The Cochrane Collaboration tool for Assessing Risk of Bias was used to assess the quality of the selected studies [23]. For each study seven domains were scored with high, low or unclear risk for bias: sequence generation, allocation concealment, blinding of participants and personnel, blinding of outcome assessment, incomplete outcome data, selective outcome reporting and ‘other’ issues (similarity in baseline characteristics and timing of outcome assessment). These seven domains assess the level of risk regarding selection bias, allocation bias, performance bias, detection bias, attrition bias, reporting bias and other bias. The quality assessment was performed independently by two authors (AG and NE) and the findings were compared and discussed until consensus was achieved.

Analysis

Study outcomes were quantitatively compared using Review Manager software [24]. Overall mean differences were estimated for the effects of all included interventions. To graph these effect sizes, forest plots were created for study outcomes on (1) sedentary behaviour (minutes per day) and (2) BMI (kg/m²). Separate forest plots were created for (1) post-intervention results of intervention and control group (mean, SD) and (2) post-intervention change-from-baseline difference between intervention and control group (mean, SD). The post-intervention results were used, instead of latest follow-up measurement, for the mean difference estimates to achieve comparable results. Forest plots display the mean and the variance around the mean for each study, and provide a combined estimate with variance of the overall intervention effect.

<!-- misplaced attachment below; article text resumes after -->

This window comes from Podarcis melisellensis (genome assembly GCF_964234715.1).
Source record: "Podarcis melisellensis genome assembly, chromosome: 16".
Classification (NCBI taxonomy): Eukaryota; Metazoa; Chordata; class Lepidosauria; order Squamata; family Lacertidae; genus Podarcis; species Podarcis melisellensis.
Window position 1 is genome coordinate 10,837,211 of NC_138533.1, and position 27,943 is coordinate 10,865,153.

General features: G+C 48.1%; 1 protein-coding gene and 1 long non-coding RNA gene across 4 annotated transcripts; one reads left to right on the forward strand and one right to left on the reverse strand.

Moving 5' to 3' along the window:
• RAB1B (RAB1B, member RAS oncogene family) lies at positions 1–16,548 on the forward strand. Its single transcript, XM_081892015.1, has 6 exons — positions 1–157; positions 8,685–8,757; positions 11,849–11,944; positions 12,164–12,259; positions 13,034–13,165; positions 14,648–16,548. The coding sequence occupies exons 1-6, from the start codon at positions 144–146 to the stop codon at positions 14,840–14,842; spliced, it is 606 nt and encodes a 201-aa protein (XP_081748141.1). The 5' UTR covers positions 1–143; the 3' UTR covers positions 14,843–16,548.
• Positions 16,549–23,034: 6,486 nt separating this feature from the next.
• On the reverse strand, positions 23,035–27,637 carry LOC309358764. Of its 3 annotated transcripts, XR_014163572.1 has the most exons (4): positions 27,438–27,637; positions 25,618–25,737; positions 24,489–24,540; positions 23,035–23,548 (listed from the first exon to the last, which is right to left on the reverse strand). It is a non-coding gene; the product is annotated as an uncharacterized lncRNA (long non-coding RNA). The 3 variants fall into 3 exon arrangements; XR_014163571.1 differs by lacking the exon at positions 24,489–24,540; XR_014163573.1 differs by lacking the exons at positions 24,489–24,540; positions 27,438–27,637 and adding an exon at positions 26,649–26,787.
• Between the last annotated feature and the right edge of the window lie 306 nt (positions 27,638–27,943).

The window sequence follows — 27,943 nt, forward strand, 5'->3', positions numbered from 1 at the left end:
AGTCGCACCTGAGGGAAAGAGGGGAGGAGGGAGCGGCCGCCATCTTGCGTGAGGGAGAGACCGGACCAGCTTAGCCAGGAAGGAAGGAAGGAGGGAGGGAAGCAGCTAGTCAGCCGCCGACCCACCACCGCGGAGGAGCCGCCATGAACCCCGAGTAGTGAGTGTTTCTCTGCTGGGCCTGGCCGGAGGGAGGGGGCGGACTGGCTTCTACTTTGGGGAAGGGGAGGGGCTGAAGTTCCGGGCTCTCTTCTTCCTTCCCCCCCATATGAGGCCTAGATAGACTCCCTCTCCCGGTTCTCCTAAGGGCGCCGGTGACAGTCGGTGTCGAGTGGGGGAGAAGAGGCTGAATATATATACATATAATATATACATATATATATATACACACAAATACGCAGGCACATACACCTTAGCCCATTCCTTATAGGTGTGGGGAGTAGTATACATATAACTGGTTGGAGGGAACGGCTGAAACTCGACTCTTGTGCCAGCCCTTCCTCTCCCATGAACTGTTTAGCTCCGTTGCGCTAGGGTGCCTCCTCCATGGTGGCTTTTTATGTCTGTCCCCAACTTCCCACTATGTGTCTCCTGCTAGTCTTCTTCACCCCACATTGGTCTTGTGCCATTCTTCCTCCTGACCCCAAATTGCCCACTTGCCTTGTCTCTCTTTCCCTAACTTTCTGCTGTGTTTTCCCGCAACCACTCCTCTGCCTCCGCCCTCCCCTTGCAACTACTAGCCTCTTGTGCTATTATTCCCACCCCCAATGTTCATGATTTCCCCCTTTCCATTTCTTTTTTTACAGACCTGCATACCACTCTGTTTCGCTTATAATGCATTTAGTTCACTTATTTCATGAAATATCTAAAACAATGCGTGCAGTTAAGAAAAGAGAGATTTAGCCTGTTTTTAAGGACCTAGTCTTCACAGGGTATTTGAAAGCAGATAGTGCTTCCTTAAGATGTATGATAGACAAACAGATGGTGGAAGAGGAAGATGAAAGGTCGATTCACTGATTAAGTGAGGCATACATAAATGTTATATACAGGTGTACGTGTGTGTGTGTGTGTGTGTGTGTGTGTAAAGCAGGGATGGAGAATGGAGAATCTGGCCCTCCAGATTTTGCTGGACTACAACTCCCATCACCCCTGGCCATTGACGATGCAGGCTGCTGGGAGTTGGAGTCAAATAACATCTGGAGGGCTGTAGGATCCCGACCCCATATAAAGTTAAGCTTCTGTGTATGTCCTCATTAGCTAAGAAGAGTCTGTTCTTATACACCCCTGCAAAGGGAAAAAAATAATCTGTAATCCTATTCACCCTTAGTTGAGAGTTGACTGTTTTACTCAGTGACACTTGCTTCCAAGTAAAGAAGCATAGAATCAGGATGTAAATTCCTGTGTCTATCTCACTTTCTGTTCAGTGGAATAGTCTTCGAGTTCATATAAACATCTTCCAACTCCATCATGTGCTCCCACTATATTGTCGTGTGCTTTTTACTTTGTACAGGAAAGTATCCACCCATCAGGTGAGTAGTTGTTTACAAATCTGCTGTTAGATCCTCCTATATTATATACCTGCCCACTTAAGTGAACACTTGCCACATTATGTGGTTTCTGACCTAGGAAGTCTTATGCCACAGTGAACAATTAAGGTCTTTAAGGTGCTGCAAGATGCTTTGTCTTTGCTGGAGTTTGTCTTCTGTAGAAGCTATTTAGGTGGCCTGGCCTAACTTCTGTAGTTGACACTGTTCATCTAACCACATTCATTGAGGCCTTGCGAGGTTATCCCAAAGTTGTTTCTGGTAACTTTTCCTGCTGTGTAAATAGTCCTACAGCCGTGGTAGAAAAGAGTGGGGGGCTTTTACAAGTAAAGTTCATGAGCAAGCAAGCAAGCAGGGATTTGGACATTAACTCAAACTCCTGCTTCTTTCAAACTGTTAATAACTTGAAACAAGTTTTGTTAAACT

With regard to sedentary behaviour, 22 studies were included in the post-intervention mean difference estimate and 18 studies were included in the post-intervention change-from-baseline mean difference estimate. For BMI scores, 14 studies were included for the post-intervention mean difference estimate and 14 studies were included for the post-intervention change-from-baseline mean difference estimate. The number of studies included in the above mentioned estimates differed due to study data availability. For example, post-intervention results of a study were given for BMI-z scores only; this study could not be included in the analysis to calculate the overall BMI estimate. Also, a study reporting, for example, post-intervention results only, could not be included in the change-from-baseline analysis.

In addition to the overall mean difference estimate, mean difference estimates for single health behaviour interventions (sedentary behaviour) and multiple health behaviour interventions can be found in each forest plot. These analyses were performed to investigate whether there is a stronger effect of interventions solely focussing on decreasing sedentary behaviour versus interventions combining different health behaviours; previous research has suggested no difference in the effectiveness [25]. Age group (<12 years, 12–18 years) and intervention setting (school setting, home/family setting or combination of settings) were evaluated as potential moderators of the overall intervention effect estimates with post-hoc analyses.